Lee Schipper, dedicated to energy efficiency and environment, dies at 64
BY DAN STOBER
Leon "Lee" J. Schipper, a senior research engineer at Stanford University's Precourt Energy Efficiency Center who devoted his career to transport, energy efficiency and the environment, has died after a struggle with pancreatic cancer. Schipper, who died on Aug. 16 at Alta Bates Summit Medical Center in Berkeley, was 64.
At Stanford, Schipper developed research and policy studies on efficient energy use in transportation systems. He simultaneously worked as a senior project scientist at the University of California-Berkeley's Global Metropolitan Studies. Schipper co-founded EMBARQ, the World Resources Institute Center for Sustainable Transport, in 2002 and remained with the center as a senior associate emeritus.
"Lee developed and taught a great course in sustainable transportation, organized a transport research seminar, mentored and inspired students – including helping several to produce their first published papers – analyzed the move toward electro-mobility, raised funds, promoted PEEC worldwide and generally created a locus of transport/energy excitement," said James Sweeney, director of the Precourt Energy Efficiency Center. "I miss him as a colleague, especially his crashing through my door to share some new insight or question."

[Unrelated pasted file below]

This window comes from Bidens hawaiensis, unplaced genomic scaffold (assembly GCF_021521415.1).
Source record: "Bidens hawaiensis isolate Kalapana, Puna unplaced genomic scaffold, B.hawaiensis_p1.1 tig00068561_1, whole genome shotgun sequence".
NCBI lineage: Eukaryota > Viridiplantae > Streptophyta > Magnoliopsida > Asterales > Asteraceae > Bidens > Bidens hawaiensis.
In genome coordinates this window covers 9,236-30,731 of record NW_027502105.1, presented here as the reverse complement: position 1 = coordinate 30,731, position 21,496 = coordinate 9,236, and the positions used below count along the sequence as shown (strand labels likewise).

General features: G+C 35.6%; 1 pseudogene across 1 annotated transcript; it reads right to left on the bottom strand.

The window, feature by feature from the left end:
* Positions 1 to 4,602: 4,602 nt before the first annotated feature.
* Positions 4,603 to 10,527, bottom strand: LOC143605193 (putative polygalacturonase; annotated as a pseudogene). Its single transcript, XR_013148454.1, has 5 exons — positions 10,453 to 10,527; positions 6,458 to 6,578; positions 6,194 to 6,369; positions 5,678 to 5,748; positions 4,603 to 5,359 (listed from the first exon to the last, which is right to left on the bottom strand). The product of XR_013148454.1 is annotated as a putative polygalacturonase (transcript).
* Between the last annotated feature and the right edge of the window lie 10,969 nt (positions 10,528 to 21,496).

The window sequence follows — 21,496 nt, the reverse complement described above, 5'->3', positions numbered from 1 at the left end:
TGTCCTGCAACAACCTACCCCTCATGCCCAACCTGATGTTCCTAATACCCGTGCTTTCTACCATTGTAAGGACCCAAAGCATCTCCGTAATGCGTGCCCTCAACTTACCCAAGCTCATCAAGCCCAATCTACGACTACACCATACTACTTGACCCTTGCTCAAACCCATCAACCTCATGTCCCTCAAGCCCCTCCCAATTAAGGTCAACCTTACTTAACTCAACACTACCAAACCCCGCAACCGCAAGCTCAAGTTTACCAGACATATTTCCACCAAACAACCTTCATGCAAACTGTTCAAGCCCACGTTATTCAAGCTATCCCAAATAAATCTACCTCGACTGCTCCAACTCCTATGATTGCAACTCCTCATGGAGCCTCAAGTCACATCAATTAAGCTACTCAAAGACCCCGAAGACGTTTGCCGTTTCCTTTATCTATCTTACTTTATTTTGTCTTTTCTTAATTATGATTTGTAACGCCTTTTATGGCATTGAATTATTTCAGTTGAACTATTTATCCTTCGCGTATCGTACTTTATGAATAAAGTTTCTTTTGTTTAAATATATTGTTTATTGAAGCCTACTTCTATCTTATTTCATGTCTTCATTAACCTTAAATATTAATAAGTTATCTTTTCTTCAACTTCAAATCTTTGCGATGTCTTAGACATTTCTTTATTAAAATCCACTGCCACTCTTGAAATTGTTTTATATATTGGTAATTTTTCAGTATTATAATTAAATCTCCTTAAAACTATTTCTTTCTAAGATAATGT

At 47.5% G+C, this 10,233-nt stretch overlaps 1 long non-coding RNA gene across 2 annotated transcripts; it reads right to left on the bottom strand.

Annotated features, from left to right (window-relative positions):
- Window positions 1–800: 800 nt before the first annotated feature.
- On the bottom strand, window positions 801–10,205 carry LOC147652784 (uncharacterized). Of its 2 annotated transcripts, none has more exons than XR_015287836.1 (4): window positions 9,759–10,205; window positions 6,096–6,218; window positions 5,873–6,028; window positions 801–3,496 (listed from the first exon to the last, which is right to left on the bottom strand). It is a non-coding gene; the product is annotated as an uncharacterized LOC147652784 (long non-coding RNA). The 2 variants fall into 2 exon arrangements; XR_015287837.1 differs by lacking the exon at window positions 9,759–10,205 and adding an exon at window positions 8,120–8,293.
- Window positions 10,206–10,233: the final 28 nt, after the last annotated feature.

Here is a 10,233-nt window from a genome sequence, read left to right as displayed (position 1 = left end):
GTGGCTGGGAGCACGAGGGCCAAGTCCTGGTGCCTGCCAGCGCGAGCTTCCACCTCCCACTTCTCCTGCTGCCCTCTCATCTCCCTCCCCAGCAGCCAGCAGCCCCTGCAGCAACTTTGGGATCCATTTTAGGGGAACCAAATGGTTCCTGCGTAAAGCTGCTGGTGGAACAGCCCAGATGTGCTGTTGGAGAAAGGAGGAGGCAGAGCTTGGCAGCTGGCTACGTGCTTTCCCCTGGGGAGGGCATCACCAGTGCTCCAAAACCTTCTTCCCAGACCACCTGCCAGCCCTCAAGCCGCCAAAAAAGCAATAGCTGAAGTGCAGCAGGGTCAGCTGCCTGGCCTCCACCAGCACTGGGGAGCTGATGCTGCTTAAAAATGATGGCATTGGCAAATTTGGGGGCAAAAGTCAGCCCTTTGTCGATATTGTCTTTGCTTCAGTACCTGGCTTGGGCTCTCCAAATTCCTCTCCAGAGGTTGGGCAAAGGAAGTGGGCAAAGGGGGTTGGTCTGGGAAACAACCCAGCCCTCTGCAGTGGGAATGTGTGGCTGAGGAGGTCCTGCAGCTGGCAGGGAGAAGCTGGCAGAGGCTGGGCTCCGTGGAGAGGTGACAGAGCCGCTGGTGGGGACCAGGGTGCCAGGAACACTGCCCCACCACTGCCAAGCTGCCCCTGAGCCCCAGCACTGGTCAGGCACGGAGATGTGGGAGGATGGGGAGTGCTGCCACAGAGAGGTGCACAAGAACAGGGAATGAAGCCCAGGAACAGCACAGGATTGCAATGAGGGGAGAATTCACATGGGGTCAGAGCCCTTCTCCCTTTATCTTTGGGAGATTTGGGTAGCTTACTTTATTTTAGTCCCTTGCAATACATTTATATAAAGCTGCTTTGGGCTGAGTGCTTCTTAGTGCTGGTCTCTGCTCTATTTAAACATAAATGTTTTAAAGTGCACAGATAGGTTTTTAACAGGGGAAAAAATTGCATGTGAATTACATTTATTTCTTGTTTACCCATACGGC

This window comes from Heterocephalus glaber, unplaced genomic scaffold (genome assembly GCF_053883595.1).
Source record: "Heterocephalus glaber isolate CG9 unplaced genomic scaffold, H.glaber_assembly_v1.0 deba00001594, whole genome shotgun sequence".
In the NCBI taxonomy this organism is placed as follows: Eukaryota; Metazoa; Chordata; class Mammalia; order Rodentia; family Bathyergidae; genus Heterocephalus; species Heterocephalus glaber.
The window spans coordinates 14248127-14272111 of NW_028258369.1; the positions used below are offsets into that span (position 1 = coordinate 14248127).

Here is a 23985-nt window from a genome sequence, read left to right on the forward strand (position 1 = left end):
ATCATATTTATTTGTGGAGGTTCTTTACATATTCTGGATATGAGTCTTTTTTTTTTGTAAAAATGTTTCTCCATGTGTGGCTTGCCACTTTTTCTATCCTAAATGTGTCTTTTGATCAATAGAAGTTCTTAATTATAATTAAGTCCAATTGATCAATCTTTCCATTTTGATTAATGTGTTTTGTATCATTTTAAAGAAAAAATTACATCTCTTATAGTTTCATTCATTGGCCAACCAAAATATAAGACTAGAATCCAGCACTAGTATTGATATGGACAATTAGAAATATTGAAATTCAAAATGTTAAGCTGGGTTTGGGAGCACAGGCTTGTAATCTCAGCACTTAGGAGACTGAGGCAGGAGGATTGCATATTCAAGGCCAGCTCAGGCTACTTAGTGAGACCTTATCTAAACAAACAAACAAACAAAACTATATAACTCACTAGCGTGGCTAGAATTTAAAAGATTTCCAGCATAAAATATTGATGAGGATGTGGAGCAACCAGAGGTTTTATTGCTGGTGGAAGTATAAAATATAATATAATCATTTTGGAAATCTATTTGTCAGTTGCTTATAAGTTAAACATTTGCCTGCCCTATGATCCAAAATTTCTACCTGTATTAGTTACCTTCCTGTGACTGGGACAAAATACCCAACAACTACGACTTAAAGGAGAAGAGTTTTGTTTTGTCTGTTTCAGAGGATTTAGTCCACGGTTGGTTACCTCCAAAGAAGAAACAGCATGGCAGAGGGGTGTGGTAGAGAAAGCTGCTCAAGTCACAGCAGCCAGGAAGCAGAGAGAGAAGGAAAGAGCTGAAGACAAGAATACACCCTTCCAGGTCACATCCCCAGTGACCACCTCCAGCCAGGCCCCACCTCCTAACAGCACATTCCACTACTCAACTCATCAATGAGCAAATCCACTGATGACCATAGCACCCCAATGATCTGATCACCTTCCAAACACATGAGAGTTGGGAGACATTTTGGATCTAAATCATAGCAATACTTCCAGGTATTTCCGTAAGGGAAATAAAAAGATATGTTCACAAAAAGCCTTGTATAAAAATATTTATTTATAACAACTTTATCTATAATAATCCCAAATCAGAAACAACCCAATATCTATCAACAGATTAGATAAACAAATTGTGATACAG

Born and raised in Southern California, Schipper in 1968 earned his bachelor's degree in physics and music from UC-Berkeley, where he also earned his doctorate in astrophysics. He was a Fulbright scholar at the Beijer Institute of Ecological Economics in Stockholm. He worked at Shell International Petroleum Co., and was a senior scientist at the Lawrence Berkeley National Laboratory for two decades. Schipper worked at the International Energy Agency in Paris as a visiting scientist from 1995 to 2001. He was a guest researcher at the World Bank, VVS Tekniska Foerening, the OECD Development Center and the Stockholm Environment Institute. He joined the Precourt Energy Efficiency Center in 2008.
"Lee was amazingly good at communicating the potential of energy efficiency to save energy, money and the environment. He also made learning about energy efficiency fun for both policymakers and the public," said John Weyant, deputy director of PEEC, who first met Schipper in 1974. "His inspirational teaching style and effervescent personality made him a truly master communicator."
Schipper authored more than 100 technical papers and a number of books on energy economics and transportation around the world, including Energy Efficiency and Human Activity: Past Trends, Future Prospects (1992) with Stephen Meyers, Richard Howarth and Ruth Steiner. He served on the editorial boards of five major journals. He was a member of the Swedish Board for Transportation and Communications Research for four years and a member of the U.S. Transportation Research Board's Committee on Sustainable Transport and Committee on Developing Countries.
Outside of work, Schipper had a passion for jazz and played the vibraphone as lead of the quintet Lee Schipper and the Mitigators. In 1973, he recorded an album titled The Phunky Physicist. With his wife, Agneta, he owned two enormous Maine coon cats, Ophelia and Two-Paws.
Schipper's daughter, Lisa, works on adaptation to climate change at the Stockholm Environment Institute. After living 13 years in Asia and Europe, she recently moved back to Berkeley, where she lives with her husband, Markus Staas.
In addition to Agneta, Lisa and Staas, Schipper is survived by his daughter Julia and son-in-law Ramon Munoz-Raskin of Washington, D.C., and a sister, Amy Schipper-Howe of Boise, Idaho.